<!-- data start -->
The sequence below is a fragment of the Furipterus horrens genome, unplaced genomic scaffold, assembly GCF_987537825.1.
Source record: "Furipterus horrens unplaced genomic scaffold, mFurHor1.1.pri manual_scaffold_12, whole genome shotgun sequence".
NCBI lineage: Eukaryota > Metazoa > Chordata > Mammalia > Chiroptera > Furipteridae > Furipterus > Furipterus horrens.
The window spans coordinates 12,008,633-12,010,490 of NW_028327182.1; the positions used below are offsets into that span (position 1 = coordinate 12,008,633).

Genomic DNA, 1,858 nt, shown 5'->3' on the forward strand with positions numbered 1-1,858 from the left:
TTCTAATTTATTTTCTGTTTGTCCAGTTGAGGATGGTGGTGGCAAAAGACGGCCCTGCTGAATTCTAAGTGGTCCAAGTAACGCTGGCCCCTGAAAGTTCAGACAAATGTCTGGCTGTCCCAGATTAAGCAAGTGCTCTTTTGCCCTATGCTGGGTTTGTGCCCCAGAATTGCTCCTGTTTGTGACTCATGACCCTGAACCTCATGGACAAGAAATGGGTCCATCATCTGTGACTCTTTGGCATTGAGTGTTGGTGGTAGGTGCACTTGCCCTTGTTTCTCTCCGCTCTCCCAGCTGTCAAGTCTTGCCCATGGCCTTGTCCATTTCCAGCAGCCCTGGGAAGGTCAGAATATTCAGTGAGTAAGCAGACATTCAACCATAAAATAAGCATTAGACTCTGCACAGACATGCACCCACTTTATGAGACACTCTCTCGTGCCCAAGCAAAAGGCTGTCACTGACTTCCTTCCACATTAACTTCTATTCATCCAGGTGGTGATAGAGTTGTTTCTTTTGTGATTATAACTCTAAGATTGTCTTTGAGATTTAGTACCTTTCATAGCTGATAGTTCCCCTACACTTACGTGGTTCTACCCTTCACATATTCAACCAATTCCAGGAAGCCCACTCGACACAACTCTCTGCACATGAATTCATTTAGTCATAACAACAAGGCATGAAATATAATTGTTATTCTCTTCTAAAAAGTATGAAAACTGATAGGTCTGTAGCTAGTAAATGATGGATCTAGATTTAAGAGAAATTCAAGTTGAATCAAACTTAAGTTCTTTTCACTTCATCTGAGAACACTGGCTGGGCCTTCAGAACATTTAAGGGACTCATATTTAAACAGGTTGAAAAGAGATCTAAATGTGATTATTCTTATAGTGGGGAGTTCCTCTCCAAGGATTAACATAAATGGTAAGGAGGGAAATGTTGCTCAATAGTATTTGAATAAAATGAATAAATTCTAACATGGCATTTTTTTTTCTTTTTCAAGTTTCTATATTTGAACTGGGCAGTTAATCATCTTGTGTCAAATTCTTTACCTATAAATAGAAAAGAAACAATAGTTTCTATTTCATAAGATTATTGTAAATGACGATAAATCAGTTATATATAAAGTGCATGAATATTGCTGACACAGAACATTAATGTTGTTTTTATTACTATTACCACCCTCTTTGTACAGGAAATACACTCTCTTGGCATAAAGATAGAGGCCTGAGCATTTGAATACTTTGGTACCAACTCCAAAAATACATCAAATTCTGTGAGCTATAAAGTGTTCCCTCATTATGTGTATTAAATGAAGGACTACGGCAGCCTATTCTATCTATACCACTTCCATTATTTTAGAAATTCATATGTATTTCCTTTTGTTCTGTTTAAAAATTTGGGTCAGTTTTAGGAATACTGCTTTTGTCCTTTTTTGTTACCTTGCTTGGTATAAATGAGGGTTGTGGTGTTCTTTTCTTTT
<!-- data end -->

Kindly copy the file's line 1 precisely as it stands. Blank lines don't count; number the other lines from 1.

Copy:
The sequence below is a fragment of the Furipterus horrens genome, unplaced genomic scaffold, assembly GCF_987537825.1.